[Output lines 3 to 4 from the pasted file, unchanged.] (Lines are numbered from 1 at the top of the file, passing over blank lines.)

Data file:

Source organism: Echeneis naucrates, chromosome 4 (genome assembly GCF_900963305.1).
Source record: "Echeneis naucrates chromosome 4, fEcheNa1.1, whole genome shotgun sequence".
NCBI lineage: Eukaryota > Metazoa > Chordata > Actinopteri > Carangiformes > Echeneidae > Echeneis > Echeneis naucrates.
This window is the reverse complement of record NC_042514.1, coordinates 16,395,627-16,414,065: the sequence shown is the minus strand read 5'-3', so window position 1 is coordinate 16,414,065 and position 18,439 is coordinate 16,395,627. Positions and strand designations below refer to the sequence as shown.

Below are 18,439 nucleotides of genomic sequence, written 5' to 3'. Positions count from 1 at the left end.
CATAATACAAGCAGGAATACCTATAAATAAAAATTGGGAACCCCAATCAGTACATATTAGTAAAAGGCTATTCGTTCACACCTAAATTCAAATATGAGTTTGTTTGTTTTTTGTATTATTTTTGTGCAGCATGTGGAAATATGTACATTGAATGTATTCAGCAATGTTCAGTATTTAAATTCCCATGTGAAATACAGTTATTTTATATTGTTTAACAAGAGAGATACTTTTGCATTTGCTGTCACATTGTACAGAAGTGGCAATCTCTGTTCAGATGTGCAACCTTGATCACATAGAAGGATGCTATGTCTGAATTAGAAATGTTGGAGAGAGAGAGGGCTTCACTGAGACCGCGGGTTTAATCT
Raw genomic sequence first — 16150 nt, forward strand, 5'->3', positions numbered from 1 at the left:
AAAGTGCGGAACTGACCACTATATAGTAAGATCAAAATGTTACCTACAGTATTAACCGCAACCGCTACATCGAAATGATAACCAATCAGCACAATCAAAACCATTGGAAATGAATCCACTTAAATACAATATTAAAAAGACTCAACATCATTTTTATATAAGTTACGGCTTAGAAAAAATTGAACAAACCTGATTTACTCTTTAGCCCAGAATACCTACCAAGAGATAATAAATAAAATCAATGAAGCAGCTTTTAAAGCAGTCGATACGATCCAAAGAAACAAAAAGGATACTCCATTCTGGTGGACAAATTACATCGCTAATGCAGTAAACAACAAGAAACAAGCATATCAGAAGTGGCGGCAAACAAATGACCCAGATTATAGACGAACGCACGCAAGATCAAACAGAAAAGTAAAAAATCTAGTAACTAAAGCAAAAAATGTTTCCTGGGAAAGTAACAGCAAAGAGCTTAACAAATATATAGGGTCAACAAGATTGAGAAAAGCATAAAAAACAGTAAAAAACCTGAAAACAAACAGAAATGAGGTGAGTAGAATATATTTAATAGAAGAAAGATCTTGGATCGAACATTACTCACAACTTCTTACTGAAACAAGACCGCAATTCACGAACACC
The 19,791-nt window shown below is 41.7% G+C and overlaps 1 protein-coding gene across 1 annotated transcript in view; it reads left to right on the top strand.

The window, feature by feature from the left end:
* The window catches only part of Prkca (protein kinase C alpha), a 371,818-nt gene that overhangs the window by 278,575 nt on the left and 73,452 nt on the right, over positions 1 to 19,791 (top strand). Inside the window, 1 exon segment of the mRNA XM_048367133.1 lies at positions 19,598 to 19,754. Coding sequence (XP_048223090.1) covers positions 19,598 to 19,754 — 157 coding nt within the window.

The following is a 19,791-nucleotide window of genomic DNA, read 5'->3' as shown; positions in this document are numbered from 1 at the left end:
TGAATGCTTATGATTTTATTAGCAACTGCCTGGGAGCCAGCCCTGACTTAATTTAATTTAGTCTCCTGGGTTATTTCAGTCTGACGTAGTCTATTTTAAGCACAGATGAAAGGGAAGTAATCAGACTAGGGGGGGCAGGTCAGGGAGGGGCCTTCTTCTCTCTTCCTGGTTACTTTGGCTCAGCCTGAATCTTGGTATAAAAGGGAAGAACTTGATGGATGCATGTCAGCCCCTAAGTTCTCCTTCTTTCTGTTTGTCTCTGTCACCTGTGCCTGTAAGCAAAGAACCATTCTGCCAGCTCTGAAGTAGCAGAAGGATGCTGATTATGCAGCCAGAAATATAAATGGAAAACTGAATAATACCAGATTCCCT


NCBI lineage: Eukaryota > Metazoa > Chordata > Actinopteri > Carangiformes > Echeneidae > Echeneis > Echeneis naucrates.
This window is the reverse complement of record NC_042514.1, coordinates 16,395,627-16,414,065: the sequence shown is the minus strand read 5'-3', so window position 1 is coordinate 16,414,065 and position 18,439 is coordinate 16,395,627. Positions and strand designations below refer to the sequence as shown.